Receiving the baton

A couple of months ago we did a blog on how we can support new leaders when they take over in our church, agency or team.  This week we’re going to look again at the same topic but from the perspective of the new leader.  How can you make sure you pick up the baton safely and get off to a good start, particularly if you’re following in the footsteps of a significantly strong, influential or much-loved leader?

Believe in yourself.  If you genuinely believe you are called by God to fill this role, you need to be bold enough to recognize that you’re in that role because of who you are.  You have your own set of characteristics and abilities which are different to those of your predecessor.  You don’t need to apologise for being who you are, but to trust that you have come into your position for such a time as this (Esther 4:14).

Take your time.  Before you make major decisions you should wait until you’ve got to know the organization (if you’re new to it) or understand some of the leadership dynamics if you’ve been promoted within it.  You need to take time to become informed before initiating significant change.

You also need to be aware that needing to stamp your mark on the organization is an indication of character weakness, and a response to feeling insecure.

Don’t waste time.  Paradoxically, there is a fine line between acting too rashly and too indecisively, and taking too much time to find your feet can create the impression of indecisiveness among your team.  They need to feel that there is a firm hand on the tiller, even though you’re not changing course.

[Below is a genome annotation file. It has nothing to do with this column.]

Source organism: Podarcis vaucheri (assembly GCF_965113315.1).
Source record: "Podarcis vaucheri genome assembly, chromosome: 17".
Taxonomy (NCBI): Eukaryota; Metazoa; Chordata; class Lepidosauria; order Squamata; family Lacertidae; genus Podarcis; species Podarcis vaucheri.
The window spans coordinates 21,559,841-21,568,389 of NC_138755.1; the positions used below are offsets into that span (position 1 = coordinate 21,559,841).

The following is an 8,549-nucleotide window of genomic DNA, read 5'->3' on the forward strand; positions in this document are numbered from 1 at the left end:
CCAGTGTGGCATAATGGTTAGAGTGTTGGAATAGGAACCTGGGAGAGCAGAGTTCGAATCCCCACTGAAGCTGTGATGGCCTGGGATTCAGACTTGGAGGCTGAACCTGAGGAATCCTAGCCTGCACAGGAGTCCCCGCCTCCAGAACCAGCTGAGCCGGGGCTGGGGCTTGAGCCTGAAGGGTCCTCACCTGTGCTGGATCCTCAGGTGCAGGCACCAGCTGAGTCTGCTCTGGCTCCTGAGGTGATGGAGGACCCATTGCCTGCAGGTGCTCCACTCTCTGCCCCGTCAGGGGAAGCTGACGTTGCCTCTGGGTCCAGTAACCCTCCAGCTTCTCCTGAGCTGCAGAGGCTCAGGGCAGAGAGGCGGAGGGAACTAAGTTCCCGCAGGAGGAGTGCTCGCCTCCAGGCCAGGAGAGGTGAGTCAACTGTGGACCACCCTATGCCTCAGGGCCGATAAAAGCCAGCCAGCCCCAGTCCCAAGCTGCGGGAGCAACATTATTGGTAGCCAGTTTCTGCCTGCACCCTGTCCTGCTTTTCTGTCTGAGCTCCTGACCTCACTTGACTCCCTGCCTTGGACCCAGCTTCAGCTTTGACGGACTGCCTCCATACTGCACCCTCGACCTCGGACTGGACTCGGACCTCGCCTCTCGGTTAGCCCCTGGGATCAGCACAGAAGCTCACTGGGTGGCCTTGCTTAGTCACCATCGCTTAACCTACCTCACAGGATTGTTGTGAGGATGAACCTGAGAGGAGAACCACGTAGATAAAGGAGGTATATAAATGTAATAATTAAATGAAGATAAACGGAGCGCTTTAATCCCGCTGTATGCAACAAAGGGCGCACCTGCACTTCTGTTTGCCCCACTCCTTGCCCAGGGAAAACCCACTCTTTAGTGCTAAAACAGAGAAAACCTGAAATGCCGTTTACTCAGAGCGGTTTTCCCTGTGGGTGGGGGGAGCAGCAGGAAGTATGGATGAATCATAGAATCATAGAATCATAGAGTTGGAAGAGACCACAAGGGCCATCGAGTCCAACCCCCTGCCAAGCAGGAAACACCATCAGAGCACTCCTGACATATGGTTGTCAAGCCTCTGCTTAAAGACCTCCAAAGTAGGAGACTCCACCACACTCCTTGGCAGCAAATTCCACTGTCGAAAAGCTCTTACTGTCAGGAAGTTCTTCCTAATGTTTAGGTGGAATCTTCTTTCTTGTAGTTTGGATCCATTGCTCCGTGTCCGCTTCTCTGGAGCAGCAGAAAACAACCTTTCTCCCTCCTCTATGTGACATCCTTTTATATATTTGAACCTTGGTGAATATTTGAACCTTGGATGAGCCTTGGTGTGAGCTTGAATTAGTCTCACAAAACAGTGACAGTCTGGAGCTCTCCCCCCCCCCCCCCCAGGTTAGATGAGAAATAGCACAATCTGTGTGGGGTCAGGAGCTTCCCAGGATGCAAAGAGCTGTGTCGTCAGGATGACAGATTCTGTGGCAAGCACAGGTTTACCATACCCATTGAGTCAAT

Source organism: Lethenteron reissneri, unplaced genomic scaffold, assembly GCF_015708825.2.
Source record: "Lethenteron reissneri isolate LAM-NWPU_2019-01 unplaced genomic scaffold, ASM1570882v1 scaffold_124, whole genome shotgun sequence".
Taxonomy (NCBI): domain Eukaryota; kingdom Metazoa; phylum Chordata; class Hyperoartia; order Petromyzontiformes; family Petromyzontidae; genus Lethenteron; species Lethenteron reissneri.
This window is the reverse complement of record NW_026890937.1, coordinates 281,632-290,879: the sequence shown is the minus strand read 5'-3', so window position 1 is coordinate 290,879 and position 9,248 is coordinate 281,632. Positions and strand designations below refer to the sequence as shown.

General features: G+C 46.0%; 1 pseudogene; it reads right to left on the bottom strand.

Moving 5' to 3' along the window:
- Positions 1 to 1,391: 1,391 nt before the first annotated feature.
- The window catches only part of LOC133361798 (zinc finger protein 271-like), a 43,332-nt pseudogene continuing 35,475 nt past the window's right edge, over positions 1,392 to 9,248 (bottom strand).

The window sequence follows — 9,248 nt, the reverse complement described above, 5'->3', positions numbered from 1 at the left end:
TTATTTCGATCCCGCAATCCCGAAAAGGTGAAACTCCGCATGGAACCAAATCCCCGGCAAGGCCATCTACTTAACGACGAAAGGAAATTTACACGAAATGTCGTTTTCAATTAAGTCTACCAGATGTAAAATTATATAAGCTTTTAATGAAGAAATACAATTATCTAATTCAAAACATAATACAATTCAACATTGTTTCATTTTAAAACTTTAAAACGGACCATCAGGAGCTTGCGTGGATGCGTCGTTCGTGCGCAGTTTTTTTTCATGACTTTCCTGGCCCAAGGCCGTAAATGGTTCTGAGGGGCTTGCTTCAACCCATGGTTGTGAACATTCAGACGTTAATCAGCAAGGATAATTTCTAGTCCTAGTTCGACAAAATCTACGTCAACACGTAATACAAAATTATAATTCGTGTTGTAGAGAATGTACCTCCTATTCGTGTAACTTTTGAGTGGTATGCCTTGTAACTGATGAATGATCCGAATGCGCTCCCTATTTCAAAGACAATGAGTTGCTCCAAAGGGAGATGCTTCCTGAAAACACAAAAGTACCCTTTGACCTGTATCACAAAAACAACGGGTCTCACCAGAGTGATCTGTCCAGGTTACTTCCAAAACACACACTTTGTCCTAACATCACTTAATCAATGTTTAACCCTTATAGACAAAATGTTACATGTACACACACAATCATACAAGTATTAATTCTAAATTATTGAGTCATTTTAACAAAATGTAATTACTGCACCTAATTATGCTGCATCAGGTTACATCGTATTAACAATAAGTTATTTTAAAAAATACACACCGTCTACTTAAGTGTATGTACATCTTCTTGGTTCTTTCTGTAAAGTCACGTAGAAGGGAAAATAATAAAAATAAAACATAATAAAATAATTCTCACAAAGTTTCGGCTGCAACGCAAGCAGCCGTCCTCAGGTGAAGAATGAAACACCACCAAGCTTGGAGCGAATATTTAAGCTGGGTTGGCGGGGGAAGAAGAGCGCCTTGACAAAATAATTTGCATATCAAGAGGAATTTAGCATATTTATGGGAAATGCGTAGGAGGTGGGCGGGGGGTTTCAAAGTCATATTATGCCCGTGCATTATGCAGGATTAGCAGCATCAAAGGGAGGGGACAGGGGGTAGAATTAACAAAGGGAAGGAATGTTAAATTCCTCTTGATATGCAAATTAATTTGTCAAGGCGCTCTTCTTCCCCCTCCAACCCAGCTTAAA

Let people know you’re listening, but lead the decision making.  Much milk has been spilt over different leadership styles being needed in different situations, but one very good example of leading a very diverse group through potential conflict is the Jerusalem council of Acts 15.  Everyone had their say, then the leader – James – summarized the discussion and made a decision (“my judgment” – verse 19) which appears to be unanimous (verse 22) and is later couched in a press release as “it seemed good to the Holy Spirit and to us” (verse 28).

You can recover from a bad start.  If it doesn’t start well, don’t panic.  Endurance and perseverance can recover the situation.  After Southampton football club defeated Man U to win the 1976 FA Cup their manager Lawrie McMenemy, reflected that although people were now waving to him in the street in Southampton, three years earlier he’d been used to ducking whatever the people were throwing at him, as he was unable to prevent the team being relegated.  A Biblical example would be Moses, coming in from outside to lead his people to freedom.  The people were opposed to him because of the increasing hardship they faced, and Moses was ready to quit (Exodus 5:20-23).  But it worked out alright in the end.

 

Taking over a new role is not easy.  It will drive you to your knees in prayer – and if it doesn’t, beware of trusting in your own skills and ability rather than the grace of God who provide all you need.